Vinsamlegast notið þetta auðkenni þegar þið vitnið til verksins eða tengið í það: http://hdl.handle.net/1946/23100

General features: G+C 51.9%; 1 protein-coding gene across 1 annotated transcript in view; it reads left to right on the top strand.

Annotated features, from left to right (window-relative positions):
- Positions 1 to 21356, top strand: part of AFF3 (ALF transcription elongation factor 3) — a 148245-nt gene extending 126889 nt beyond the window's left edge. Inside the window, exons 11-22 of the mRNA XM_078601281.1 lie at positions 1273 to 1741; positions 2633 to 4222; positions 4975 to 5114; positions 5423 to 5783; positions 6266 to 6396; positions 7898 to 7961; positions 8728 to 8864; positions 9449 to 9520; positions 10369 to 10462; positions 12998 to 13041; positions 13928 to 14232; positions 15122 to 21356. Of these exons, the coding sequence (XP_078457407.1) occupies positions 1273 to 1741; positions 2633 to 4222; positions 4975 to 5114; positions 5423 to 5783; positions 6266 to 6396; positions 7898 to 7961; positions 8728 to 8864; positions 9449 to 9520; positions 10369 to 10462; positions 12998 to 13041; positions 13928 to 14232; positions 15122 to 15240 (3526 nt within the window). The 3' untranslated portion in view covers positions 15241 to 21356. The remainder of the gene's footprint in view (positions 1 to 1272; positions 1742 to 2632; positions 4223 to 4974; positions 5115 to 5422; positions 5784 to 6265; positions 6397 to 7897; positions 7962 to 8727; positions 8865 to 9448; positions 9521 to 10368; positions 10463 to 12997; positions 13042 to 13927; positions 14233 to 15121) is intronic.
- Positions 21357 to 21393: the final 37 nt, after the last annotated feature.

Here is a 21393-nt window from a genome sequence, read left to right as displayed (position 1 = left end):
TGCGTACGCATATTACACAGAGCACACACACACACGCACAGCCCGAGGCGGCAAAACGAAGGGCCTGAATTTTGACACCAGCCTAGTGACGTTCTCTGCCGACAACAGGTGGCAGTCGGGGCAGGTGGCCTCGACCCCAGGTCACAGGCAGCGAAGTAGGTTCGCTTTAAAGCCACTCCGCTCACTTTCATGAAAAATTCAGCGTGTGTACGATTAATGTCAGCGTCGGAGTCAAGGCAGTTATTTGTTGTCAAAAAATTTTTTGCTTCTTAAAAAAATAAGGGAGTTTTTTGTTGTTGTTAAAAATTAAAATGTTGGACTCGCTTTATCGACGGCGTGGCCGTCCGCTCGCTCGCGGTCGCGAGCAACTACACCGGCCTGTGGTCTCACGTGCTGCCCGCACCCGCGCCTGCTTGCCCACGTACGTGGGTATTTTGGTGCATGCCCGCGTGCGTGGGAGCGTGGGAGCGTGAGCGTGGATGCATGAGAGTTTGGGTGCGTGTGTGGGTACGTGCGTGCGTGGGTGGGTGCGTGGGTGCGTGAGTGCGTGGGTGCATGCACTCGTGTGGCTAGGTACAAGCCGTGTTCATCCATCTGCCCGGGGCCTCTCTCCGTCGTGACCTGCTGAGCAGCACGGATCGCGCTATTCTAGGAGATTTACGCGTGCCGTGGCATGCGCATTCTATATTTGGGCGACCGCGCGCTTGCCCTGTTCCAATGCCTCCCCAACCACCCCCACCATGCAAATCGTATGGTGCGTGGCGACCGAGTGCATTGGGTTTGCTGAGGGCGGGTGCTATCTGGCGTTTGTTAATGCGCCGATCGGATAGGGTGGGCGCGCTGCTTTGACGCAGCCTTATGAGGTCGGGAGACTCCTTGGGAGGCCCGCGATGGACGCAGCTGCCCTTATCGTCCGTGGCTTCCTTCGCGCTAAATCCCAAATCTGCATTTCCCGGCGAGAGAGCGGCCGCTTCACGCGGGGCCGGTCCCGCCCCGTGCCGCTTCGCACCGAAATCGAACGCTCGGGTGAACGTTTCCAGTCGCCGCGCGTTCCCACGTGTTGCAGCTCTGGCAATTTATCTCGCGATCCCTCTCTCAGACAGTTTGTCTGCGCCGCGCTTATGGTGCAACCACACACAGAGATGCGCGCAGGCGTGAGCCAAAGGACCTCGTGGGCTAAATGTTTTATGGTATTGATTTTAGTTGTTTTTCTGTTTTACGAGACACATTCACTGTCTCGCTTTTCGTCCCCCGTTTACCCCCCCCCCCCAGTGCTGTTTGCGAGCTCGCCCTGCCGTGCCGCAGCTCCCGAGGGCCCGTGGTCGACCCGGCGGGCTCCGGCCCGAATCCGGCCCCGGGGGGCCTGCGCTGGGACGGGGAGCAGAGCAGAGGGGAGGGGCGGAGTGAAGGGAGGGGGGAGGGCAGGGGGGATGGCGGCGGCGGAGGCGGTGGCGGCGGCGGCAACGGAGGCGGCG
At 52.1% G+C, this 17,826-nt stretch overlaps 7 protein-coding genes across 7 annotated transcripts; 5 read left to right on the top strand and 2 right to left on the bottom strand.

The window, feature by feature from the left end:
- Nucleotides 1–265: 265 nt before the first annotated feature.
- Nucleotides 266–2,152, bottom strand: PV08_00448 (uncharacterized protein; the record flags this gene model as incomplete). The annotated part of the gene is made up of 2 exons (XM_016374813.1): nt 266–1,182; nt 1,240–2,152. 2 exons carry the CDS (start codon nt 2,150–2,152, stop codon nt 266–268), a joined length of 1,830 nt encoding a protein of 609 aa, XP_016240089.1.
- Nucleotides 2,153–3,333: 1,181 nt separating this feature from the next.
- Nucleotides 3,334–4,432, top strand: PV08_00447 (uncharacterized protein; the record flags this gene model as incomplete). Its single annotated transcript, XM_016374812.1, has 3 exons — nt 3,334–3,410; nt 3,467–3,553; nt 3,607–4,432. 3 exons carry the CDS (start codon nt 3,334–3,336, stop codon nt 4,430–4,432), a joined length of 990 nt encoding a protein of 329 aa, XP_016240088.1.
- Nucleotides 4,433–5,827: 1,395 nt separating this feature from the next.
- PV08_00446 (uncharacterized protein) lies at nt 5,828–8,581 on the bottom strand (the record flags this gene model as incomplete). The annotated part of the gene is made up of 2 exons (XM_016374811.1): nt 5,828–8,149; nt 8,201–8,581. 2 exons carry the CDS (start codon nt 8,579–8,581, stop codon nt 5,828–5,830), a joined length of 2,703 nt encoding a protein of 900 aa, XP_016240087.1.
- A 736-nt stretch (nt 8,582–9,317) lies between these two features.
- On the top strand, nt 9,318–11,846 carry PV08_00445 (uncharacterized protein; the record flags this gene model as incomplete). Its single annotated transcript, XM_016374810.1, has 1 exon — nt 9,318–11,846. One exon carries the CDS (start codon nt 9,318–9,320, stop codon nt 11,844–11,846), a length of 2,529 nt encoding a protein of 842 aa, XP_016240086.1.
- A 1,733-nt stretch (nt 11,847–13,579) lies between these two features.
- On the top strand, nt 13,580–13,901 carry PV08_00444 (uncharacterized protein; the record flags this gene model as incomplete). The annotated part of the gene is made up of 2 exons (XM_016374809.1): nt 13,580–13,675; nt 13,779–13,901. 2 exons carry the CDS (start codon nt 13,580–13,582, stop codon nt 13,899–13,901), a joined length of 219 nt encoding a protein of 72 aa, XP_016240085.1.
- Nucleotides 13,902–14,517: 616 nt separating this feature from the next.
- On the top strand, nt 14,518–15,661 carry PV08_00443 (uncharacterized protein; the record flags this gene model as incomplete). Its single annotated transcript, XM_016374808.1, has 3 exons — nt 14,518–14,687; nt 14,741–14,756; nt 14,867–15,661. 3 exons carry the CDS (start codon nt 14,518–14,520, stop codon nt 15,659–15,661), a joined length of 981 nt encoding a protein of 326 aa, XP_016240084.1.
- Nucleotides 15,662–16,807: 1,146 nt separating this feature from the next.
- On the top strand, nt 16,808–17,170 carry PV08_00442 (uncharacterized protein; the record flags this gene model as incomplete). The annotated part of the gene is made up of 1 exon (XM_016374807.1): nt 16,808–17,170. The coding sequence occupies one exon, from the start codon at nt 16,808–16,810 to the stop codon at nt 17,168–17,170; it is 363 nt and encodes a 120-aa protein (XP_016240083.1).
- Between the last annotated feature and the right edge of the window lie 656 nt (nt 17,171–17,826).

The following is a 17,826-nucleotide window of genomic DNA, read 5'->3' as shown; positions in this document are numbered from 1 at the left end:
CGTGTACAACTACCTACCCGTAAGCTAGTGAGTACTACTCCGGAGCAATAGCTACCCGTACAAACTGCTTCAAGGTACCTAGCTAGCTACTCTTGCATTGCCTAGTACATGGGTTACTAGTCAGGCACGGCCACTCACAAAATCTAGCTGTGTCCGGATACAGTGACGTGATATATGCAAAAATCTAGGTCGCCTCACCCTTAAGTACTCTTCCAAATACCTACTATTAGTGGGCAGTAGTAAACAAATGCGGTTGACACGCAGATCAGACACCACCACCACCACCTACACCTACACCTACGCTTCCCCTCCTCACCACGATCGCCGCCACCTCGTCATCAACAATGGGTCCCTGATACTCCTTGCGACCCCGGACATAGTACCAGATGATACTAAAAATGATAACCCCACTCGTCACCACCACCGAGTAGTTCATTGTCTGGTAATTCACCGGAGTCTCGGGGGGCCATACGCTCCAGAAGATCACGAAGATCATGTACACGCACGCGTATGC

This thesis introduces two novel search methods for automated design and discovery of heuristic branching rules, employed by the branch-and-bound algorithm for Mixed Integer Programming (MIP). For this experiment, SCIP, an open source MIP solver is used. The rules are specifically designed/trained to be effective at solving the 0-1 Multidimensional Knapsack Problem. A supervised approach is developed, utilizing data collected at the root node of the solution tree, where each instance is solved once for each branching candidate available at the root. Rules are then designed via feature selection with weights inferred through evolutionary search. The resulting branching rules are designed for use at the root node only where the most important branching decisions are made. Another, non-supervised method, assigns weights to heuristic components selected beforehand. Weights are assigned using (1+1)CMA-ES which evaluates performance by solving every training instance with SCIP. For both methods, the branching rules are trained on small randomly generated knapsack instances, and after implementation in SCIP, tested on randomly generated knapsack instances of various sizes and structures. Both methods are shown to generate rules that significantly outperform the state-of-the-art default branching rules of the SCIP solver over most of the groups of test instances.